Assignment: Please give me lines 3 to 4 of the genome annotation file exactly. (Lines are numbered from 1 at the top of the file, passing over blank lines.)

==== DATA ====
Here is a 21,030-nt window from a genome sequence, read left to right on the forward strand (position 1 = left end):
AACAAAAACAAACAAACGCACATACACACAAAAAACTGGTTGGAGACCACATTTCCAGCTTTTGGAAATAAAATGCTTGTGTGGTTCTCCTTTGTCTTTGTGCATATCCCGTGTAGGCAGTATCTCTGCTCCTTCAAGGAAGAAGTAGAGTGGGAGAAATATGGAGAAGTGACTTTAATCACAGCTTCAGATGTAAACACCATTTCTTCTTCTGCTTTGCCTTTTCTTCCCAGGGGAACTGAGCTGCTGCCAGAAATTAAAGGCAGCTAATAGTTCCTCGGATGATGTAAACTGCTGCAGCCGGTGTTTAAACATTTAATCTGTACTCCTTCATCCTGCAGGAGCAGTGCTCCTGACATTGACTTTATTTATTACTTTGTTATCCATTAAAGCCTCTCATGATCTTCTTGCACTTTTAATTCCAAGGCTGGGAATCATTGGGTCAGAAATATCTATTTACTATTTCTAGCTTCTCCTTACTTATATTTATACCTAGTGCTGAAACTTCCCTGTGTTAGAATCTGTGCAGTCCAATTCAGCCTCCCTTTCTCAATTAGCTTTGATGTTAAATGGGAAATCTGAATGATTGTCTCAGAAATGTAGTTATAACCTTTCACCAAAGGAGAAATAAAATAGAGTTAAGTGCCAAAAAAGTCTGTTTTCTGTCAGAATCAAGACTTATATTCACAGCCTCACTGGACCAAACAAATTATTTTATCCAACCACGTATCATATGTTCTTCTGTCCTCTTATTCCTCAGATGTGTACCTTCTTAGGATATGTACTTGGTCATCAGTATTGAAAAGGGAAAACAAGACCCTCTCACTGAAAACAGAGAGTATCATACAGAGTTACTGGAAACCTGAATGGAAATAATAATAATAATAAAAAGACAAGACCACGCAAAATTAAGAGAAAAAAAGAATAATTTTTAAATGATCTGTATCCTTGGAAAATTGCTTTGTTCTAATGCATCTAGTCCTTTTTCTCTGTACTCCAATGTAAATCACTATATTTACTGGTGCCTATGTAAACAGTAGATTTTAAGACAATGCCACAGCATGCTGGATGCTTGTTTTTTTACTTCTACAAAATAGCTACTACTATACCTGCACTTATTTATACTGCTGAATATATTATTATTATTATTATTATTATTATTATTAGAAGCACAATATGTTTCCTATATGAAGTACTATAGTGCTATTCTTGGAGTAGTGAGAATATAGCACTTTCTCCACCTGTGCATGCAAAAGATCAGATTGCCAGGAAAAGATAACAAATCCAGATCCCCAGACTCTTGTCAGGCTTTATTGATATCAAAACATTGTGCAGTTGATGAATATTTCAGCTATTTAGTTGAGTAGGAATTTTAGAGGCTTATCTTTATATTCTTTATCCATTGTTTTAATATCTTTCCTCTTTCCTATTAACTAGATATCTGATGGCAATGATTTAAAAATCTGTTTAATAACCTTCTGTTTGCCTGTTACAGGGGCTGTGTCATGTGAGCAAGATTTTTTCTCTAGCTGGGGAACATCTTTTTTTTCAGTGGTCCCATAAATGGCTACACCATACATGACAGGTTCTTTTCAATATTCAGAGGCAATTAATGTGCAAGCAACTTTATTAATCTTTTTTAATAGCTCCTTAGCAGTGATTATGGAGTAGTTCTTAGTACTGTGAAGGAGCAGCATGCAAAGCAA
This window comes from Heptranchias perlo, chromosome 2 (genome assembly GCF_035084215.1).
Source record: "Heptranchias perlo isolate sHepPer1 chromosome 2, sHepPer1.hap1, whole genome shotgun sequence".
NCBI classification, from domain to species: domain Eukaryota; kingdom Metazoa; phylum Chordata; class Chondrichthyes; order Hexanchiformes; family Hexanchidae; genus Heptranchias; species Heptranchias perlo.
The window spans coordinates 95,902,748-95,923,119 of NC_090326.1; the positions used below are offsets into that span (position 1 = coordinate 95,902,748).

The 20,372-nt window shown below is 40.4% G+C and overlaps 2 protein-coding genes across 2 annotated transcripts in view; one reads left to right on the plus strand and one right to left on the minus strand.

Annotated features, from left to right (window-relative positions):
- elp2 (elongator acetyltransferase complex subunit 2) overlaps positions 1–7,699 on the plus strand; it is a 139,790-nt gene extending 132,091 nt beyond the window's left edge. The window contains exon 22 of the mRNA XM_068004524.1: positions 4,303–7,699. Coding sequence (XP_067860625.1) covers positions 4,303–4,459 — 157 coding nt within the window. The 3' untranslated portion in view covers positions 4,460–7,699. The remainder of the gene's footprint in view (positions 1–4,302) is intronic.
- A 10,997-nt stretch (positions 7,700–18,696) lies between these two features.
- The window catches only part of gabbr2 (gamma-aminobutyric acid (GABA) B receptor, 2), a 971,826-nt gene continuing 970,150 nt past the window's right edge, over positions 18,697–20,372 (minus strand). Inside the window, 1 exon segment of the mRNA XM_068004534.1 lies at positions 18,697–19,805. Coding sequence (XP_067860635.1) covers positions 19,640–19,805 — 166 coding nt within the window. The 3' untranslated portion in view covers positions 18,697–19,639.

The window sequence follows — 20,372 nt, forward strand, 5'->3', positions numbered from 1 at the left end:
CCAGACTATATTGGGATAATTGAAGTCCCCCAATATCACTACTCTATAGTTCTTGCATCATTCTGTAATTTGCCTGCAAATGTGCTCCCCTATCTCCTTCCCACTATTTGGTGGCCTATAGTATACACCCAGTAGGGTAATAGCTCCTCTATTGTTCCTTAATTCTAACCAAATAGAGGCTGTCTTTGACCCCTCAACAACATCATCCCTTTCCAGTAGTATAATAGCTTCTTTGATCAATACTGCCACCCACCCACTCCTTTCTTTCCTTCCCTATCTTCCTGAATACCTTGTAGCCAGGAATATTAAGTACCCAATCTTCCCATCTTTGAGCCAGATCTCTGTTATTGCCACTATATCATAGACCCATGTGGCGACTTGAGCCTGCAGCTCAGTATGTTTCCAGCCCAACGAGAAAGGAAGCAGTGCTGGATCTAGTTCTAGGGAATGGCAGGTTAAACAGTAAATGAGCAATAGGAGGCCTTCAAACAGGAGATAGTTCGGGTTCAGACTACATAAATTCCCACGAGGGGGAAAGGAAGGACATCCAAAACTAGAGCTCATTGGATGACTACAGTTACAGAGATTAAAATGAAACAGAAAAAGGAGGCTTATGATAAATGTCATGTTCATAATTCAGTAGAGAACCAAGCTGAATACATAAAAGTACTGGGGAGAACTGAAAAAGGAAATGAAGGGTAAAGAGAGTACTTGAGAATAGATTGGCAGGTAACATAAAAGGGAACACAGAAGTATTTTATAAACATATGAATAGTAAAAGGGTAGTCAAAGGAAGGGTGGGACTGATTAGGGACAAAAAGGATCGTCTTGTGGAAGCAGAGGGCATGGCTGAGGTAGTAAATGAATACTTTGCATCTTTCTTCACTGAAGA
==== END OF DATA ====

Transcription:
This window comes from Heptranchias perlo, chromosome 2 (genome assembly GCF_035084215.1).
Source record: "Heptranchias perlo isolate sHepPer1 chromosome 2, sHepPer1.hap1, whole genome shotgun sequence".